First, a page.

In New England, potholes and bumpy roads are such a normalized part of daily life that they have even earned their own ice cream flavor (see: Friendly’s Nor’Easter Pothole...though didn’t Rocky Road already exist?).
While we know it may be tough to wave goodbye to such treasured natural landmarks, Billerica-based company ClearMotion just raised $115 million to teach cars to forget all about pesky potholes, and other driving roadblocks.
Founded in 2009, ClearMotion (nee Levant Power) was first developed as an MIT project with the goal to utilize the power generated by the suspension systems of military vehicles. In more recent years, the company has shifted their focus to improving passenger experience for commuter vehicles.
The company has made bold strides in a short amount of time: In 2017, they purchased patents for Bose’s “active suspension technology,” which the latter company had shelved many years ago. Since, ClearMotion has applied the technology to vehicle suspension systems, enabling them to recognize potholes, roadblocks and other bumpy terrain, and make necessary alterations to the vehicle’s suspension — creating a velvety smooth ride in a matter of milliseconds. In an interview with Xconomy, founder and CEO Shakeel Avadhany explained the sensation is like “erasing” the road.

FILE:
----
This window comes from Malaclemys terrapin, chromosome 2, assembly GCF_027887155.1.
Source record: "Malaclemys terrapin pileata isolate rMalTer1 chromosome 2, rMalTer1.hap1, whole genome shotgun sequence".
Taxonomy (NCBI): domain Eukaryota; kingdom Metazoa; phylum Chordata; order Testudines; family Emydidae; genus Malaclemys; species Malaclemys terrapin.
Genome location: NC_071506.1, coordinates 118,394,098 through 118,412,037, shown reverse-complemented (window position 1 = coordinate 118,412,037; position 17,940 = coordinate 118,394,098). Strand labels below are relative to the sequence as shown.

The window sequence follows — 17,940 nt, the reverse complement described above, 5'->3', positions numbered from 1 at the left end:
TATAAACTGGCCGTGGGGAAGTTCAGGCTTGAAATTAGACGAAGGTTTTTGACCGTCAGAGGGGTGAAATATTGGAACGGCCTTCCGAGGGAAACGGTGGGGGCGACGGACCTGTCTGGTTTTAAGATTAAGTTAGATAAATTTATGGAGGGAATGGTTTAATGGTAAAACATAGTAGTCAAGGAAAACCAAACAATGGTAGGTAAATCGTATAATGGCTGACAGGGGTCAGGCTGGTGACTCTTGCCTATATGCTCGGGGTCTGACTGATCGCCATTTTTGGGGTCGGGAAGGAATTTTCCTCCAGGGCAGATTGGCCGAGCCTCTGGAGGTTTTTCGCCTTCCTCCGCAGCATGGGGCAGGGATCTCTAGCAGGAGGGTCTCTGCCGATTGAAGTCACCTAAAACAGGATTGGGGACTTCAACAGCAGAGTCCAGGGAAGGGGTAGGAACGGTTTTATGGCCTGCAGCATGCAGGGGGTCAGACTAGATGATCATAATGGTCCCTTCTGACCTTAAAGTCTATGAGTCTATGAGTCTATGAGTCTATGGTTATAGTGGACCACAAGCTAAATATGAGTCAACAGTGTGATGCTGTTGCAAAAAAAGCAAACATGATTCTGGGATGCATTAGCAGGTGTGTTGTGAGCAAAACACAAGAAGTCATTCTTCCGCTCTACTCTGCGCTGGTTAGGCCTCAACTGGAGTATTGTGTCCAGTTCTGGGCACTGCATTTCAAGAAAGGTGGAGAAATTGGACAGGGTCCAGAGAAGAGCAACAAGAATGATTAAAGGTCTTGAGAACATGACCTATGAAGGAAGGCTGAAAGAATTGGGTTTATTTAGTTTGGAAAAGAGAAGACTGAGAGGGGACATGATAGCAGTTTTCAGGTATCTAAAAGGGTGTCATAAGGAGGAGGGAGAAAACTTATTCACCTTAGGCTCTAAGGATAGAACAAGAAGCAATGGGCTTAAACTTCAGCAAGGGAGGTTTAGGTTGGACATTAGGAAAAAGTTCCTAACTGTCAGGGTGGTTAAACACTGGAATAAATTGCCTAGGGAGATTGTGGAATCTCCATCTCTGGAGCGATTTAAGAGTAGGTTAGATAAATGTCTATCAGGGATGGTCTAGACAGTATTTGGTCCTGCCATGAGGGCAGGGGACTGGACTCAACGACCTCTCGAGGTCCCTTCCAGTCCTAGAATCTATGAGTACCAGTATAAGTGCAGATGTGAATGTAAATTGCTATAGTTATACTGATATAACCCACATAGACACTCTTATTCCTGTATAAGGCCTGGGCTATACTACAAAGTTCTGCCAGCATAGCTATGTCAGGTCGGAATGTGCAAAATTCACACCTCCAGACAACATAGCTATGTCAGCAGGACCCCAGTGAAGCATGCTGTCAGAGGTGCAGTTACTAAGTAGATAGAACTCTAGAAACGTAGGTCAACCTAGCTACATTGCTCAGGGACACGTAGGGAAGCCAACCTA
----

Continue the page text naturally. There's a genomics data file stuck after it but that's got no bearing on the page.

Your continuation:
While sensors and suspension play key roles in the overall success of ClearMotion, data is a critical factor, as well. So critical, in fact, that the bulk of the $115 million funding is expected to go towards expanding the company’s data science program. Using a combination of data science and machine learning, ClearMotion will be able to create a cloud-based map that can feed directly into the car’s operation system.
Franklin Templeton Investments, the lead investor of this funding round, is focused on commercialization, and will be working to bridge the gap between ClearMotion and car manufacturers eager to incorporate this technology into future autonomous vehicle projects.